Hyogo also takes pride in its rich and diverse cultures as represented by traditional performing arts and festivals. The Awaji Puppet Theater, boasting a history of 500 years, has been designated by the national government as an Important Intangible Folk Cultural Property. Through its performances frequently given overseas, including in Paris, Milan and Seattle, the art has earned recognition around the world. Sasayama Kasuga-noh is a traditional art event performed on the noh stage constructed back in 1861 at Kasuga Shrine in Sasayama City in the Tamba district. Currently noh and kyogen performances are given twice a year, allowing spectators to enjoy the subtle and profound world of the noh art. Nada no Kenka Matsuri (Nada Fighting Festival) is the annual autumnal festival held in Matsubara Hachiman Shrine in Himeji on October 14 and 15. As part of the Shinto ritual, three Mikoshi (portable shrines carrying deities) are furiously crashed into one other, and seven gorgeous Yatai (ornate palanquins) from each region in the city are paraded around while repeatedly and violently colliding into one another.
Awaji Puppet Theater
Nada Fighting Festival
The Agency for Cultural Affairs of Japan recognizes tangible and intangible cultural properties and related “stories” that have served to pass down Japan’s culture and tradition as “Japan Heritage.”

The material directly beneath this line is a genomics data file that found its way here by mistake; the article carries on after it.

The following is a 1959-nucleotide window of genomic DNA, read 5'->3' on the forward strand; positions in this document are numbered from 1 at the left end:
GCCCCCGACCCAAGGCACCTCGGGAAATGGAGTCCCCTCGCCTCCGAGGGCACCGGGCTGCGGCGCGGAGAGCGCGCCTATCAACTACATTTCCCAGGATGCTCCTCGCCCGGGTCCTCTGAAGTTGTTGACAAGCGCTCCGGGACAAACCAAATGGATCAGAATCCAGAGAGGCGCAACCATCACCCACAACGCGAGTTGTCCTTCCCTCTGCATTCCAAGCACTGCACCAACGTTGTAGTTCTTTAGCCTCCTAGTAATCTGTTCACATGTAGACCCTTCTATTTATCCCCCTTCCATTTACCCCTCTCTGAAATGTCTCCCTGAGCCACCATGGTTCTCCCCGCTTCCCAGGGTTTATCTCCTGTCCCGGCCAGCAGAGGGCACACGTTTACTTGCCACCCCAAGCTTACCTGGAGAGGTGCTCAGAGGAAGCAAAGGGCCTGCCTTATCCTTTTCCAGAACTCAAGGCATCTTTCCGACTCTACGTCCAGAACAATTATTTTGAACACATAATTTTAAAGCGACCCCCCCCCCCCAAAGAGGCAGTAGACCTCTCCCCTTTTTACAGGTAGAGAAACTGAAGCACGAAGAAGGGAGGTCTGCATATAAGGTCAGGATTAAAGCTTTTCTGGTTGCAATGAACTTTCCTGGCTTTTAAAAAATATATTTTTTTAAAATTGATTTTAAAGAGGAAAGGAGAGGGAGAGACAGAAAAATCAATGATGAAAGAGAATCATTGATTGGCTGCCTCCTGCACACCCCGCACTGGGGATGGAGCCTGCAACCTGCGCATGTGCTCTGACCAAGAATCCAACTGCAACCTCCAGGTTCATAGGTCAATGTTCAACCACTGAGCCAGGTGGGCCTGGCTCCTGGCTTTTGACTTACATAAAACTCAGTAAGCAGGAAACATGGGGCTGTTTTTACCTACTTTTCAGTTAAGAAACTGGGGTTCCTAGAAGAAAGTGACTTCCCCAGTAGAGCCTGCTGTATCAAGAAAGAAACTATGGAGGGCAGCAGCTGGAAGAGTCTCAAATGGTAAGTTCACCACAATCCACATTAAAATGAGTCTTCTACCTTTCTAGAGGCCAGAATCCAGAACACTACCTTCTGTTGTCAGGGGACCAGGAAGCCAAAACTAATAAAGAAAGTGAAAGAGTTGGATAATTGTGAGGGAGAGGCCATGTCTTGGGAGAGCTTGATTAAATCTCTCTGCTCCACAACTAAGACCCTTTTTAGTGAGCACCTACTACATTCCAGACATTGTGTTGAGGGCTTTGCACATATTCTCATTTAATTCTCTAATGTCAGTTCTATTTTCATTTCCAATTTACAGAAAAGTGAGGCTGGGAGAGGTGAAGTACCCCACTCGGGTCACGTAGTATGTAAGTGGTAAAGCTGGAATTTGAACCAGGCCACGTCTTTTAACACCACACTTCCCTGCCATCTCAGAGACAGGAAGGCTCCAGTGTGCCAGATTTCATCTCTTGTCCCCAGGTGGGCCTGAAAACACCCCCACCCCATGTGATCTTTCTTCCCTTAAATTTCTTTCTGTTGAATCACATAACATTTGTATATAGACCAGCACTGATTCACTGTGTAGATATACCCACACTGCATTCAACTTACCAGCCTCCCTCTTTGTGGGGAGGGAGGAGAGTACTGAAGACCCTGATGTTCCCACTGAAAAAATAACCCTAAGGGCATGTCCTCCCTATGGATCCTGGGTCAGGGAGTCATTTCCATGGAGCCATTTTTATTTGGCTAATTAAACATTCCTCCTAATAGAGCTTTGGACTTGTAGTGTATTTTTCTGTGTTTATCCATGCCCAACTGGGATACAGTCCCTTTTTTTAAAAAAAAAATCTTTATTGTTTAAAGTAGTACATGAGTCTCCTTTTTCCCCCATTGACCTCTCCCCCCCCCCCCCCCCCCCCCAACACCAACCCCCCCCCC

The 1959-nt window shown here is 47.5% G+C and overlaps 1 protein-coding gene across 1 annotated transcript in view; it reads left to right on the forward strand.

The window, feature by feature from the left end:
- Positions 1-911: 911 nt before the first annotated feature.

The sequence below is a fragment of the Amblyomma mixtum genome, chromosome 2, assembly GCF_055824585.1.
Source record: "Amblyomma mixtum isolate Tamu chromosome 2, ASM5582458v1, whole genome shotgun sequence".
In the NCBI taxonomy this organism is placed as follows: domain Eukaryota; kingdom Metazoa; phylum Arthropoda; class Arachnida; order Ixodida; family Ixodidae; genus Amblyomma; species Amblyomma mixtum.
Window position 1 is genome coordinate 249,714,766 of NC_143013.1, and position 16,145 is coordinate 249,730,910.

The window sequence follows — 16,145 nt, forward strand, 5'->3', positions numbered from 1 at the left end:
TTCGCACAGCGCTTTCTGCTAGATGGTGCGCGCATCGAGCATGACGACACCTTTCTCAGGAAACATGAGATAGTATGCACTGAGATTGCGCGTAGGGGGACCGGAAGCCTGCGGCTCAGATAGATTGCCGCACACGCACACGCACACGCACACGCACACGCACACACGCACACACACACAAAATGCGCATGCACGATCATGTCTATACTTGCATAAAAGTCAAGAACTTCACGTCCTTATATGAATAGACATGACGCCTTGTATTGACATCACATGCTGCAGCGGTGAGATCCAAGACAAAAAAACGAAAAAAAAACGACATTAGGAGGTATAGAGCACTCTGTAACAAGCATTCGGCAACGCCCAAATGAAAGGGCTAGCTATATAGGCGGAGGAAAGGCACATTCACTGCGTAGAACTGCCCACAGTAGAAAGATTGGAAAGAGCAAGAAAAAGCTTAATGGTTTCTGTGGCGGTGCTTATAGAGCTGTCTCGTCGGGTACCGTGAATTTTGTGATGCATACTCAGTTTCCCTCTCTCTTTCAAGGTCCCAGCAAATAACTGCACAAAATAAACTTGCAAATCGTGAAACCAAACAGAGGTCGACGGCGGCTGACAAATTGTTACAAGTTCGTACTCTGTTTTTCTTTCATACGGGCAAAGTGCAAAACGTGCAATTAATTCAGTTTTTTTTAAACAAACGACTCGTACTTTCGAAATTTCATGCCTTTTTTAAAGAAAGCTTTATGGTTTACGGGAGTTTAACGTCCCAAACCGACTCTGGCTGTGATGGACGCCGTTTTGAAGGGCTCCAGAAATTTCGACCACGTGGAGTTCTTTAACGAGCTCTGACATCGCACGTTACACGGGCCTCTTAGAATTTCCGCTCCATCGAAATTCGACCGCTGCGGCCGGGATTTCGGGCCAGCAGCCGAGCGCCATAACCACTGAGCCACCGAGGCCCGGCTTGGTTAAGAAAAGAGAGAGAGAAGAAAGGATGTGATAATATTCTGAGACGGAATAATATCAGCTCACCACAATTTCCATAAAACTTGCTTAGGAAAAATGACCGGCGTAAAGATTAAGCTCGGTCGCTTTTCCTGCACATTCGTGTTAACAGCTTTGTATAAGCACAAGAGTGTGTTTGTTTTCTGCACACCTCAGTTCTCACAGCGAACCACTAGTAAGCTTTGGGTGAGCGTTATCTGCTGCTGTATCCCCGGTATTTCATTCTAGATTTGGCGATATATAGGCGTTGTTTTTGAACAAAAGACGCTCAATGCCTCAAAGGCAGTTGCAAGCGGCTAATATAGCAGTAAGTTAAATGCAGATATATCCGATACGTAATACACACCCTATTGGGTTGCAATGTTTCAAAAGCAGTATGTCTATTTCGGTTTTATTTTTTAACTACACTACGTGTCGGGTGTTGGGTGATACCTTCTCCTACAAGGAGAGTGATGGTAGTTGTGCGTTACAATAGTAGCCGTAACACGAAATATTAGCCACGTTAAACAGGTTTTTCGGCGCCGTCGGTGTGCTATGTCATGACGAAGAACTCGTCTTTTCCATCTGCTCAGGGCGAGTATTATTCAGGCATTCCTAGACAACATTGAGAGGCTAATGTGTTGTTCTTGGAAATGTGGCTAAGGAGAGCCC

Japan Heritages selected from Hyogo include the Dekansho-bushi folk song that has been sung since the Edo period (1603–1868) in Tamba-Sasayama, and Awaji Island’s recognition as Japan’s first island in the Kojiki, Japan’s oldest history record.
Dekansho-bushi was originally a folk song for the bon dance, but has transformed into a students’ song since the end of the 19th century and spread throughout Japan. Local people in Sasayama City have continued to pass down this traditional folk song to this day.
Awaji Island is recorded as the first island in the country to be created in the Japanese creation myth appearing in the first part of the Kojiki, Japan’s oldest existing written record of its history. Even today, Izanagi-jingu Shrine and Nushima Island (a small island off of Awaji Island) have been preserved as venues that convey the Japanese creation myth. As such, it was recognized as Japan Heritage in April 2016.
Art and Culture
In addition to the traditional Japanese culture, Hyogo also supports cultural activities in various styles, utilizing its deep association with world-famous artists from the fields of contemporary drama, classical music, and architecture.
Hyogo Prefectural Piccolo Theater Company is Japan’s first prefectural theater company established in 1994.It has given public performances in Seattle(the United States), Perth(Australia), and Moscow(Russia).Ryo Iwamatsu, Japan’s biggest playwright, stage director, and actor, leads the company at present.
Yutaka Sado, the Artistic Director of the Hyogo Prefectural Performing Arts Center, is a world-leading conductor who has served as a guest conductor for many major European orchestras.
The Hyogo Prefectural Museum of Art was designed by the architect Tadao Ando and opened in 2002. This museum’s attractions include, among others, a large collection of art by Jiro Yoshihara who led the Gutai group that existed from the 1950s to the 1970s, to which many young Kansai-based avant-garde artists belonged.
The Piccolo Theater Company
Hyogo Prefectural Museum